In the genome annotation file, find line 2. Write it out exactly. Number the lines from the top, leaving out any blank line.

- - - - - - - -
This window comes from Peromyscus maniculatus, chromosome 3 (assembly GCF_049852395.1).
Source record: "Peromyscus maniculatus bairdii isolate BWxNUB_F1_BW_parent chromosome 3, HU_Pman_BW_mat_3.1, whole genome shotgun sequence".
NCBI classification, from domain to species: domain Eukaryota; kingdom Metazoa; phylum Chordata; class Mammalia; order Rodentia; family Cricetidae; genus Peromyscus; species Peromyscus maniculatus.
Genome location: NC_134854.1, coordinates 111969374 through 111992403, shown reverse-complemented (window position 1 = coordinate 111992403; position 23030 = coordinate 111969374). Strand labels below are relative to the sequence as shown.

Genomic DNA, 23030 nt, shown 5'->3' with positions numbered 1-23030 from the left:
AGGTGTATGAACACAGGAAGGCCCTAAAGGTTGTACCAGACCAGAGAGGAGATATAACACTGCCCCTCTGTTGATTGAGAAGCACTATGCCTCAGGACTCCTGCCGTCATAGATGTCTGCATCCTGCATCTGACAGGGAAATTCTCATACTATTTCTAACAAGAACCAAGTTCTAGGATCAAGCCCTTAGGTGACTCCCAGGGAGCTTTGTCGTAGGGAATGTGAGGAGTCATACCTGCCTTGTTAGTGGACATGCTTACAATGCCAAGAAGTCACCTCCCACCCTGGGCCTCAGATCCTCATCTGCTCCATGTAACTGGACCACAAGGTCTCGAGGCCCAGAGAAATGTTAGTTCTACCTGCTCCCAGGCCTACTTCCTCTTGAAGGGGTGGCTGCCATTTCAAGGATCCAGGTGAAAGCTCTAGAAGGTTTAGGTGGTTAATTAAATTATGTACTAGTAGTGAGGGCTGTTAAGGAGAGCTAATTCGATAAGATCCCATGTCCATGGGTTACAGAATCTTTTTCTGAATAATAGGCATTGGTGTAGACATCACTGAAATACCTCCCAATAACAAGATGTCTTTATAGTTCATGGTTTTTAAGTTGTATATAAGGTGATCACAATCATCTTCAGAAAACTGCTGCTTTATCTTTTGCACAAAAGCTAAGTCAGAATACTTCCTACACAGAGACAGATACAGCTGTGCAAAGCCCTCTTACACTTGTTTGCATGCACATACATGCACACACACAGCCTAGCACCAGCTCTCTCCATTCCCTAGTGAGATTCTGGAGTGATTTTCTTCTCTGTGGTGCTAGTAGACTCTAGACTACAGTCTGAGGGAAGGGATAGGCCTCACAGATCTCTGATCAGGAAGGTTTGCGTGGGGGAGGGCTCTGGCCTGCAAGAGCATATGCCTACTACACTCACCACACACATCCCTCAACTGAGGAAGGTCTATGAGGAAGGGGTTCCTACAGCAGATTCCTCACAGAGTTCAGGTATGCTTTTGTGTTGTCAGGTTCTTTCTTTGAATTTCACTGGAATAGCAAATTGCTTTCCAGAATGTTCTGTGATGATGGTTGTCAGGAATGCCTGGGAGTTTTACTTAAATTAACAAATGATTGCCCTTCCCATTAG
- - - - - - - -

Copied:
Source record: "Peromyscus maniculatus bairdii isolate BWxNUB_F1_BW_parent chromosome 3, HU_Pman_BW_mat_3.1, whole genome shotgun sequence".